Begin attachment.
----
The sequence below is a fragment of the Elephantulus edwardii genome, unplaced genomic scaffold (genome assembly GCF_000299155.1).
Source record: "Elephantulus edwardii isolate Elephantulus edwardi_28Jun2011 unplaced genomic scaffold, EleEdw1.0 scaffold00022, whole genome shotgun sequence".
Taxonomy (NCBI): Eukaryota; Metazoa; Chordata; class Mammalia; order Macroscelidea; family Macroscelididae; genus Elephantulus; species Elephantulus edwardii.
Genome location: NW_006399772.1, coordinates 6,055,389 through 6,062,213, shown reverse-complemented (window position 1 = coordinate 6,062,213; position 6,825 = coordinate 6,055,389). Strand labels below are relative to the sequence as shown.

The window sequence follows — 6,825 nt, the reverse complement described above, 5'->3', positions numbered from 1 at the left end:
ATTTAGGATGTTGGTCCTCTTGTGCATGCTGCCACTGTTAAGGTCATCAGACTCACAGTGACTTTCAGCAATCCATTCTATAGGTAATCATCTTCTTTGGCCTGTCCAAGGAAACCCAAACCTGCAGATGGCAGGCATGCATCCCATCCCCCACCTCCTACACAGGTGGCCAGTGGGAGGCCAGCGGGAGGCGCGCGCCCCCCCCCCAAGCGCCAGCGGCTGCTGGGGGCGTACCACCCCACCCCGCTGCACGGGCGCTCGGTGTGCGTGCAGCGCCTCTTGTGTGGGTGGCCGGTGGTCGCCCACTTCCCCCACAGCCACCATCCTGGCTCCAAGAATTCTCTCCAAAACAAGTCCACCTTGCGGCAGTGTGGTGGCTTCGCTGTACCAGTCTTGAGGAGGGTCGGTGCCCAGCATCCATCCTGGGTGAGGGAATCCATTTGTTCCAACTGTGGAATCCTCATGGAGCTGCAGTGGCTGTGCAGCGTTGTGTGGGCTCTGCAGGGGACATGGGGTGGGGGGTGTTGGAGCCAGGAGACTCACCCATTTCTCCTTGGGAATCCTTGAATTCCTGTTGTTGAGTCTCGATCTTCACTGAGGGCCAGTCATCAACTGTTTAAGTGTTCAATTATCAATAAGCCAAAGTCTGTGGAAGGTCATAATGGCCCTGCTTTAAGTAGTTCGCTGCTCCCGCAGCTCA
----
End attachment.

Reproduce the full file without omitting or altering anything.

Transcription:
The sequence below is a fragment of the Elephantulus edwardii genome, unplaced genomic scaffold (genome assembly GCF_000299155.1).
Source record: "Elephantulus edwardii isolate Elephantulus edwardi_28Jun2011 unplaced genomic scaffold, EleEdw1.0 scaffold00022, whole genome shotgun sequence".
Taxonomy (NCBI): Eukaryota; Metazoa; Chordata; class Mammalia; order Macroscelidea; family Macroscelididae; genus Elephantulus; species Elephantulus edwardii.
Genome location: NW_006399772.1, coordinates 6,055,389 through 6,062,213, shown reverse-complemented (window position 1 = coordinate 6,062,213; position 6,825 = coordinate 6,055,389). Strand labels below are relative to the sequence as shown.

The window sequence follows — 6,825 nt, the reverse complement described above, 5'->3', positions numbered from 1 at the left end:
ATTTAGGATGTTGGTCCTCTTGTGCATGCTGCCACTGTTAAGGTCATCAGACTCACAGTGACTTTCAGCAATCCATTCTATAGGTAATCATCTTCTTTGGCCTGTCCAAGGAAACCCAAACCTGCAGATGGCAGGCATGCATCCCATCCCCCACCTCCTACACAGGTGGCCAGTGGGAGGCCAGCGGGAGGCGCGCGCCCCCCCCCCAAGCGCCAGCGGCTGCTGGGGGCGTACCACCCCACCCCGCTGCACGGGCGCTCGGTGTGCGTGCAGCGCCTCTTGTGTGGGTGGCCGGTGGTCGCCCACTTCCCCCACAGCCACCATCCTGGCTCCAAGAATTCTCTCCAAAACAAGTCCACCTTGCGGCAGTGTGGTGGCTTCGCTGTACCAGTCTTGAGGAGGGTCGGTGCCCAGCATCCATCCTGGGTGAGGGAATCCATTTGTTCCAACTGTGGAATCCTCATGGAGCTGCAGTGGCTGTGCAGCGTTGTGTGGGCTCTGCAGGGGACATGGGGTGGGGGGTGTTGGAGCCAGGAGACTCACCCATTTCTCCTTGGGAATCCTTGAATTCCTGTTGTTGAGTCTCGATCTTCACTGAGGGCCAGTCATCAACTGTTTAAGTGTTCAATTATCAATAAGCCAAAGTCTGTGGAAGGTCATAATGGCCCTGCTTTAAGTAGTTCGCTGCTCCCGCAGCTCA